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'Sunburn' discovered on asteroid Ryugu hints at past orbit close to sun

This diagram provided by a research team led by University of Tokyo associate professor Tomokatsu Morota shows the spectrum of colors on the surface of the asteroid Ryugu, which can be observed due to differences in the way sunlight reflects off each part. The reddish areas are believed to have been exposed to extreme solar heat. "TD" marks the area where space probe Hayabusa2 made its first landing. The color of the surface cannot be distinguished and appears all dark to the human eye.

TOKYO -- Researchers in Japan have discovered dark red "sunburned" areas on the surface of the asteroid Ryugu, suggesting it previously orbited much closer to the sun.

The discovery, made by a team of researchers from the Japan Aerospace Exploration Agency (JAXA) and the University of Tokyo, was published May 8 in the U.S. journal Science.

JAXA's space probe Hayabusa2, which is believed to have successfully collected material samples from Ryugu, observed sunlight reflecting off the surface of the asteroid from above, and found areas that had turned a blackish red color, widely dispersed across the surface. The surface of craters that were relatively new, however, did not show such coloring. This and other factors led the team to conclude it is highly likely the asteroid was exposed to extreme solar heat for a short period in the past.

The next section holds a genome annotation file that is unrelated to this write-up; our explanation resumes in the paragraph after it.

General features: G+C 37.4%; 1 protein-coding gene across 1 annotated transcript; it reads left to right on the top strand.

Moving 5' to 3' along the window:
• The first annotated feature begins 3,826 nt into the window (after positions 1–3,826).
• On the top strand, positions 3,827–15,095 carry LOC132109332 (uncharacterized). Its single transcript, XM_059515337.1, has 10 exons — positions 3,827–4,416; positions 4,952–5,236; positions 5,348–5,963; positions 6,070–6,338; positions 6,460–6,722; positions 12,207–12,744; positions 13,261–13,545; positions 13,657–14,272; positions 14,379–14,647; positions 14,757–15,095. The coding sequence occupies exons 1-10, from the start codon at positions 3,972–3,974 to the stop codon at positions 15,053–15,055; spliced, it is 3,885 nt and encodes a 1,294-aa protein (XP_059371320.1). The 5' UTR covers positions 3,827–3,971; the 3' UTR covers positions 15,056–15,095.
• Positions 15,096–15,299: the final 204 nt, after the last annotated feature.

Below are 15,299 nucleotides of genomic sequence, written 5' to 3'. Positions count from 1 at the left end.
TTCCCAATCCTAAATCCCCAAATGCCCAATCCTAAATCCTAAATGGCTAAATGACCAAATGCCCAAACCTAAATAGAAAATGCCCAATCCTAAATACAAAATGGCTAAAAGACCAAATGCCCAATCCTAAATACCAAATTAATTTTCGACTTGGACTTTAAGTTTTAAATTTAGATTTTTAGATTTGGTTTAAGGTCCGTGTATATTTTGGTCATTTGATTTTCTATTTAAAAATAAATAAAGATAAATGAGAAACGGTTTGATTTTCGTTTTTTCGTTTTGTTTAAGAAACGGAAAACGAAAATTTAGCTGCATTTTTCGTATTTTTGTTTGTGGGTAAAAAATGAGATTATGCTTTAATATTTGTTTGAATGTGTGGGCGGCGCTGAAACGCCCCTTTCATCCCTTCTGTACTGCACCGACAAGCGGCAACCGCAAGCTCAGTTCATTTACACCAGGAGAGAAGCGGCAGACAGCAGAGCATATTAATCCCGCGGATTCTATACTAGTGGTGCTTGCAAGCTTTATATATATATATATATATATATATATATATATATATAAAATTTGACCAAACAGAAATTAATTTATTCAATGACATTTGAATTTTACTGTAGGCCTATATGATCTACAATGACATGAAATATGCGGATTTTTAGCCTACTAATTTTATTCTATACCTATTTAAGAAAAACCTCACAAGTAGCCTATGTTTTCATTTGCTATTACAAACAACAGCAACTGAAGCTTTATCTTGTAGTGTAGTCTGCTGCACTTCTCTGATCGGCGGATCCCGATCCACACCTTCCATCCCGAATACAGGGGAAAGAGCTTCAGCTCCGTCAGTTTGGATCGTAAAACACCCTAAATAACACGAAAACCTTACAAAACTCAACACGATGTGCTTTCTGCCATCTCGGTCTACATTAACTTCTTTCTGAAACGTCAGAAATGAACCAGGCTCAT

Tomokatsu Morota, an associate professor at the University of Tokyo and a member of the research team, said the traces of charring on the surface of Ryugu suggest that the asteroid was exposed to a high temperature of around 600 to 800 degrees Celsius. Although the path of Ryugu's orbit currently lies between Earth and Mars, the team estimates that the asteroid orbited between the sun and Mercury at a certain point between 300,000 and 8 million years ago. The trajectory of an asteroid's orbit can be changed due to gravitational forces from massive planets like Jupiter.

When Hayabusa2 collected rock samples from the surface of Ryugu in February 2019, it landed in a part that contained both the material altered by the sun and the original substance, and it is likely that the probe was able to collect both. Researchers look forward to uncovering the effects of solar heat on the asteroid by closely examining the samples when they are brought back to Earth.

Seiji Sugita, a planetary science professor at the University of Tokyo who is also a member of the team, commented, "Although it has been known that the orbits of asteroids can largely change, this is the first time that material evidence of this has been obtained, and we are astonished."

(Japanese original by Tomohiro Ikeda, Science & Environment News Department)

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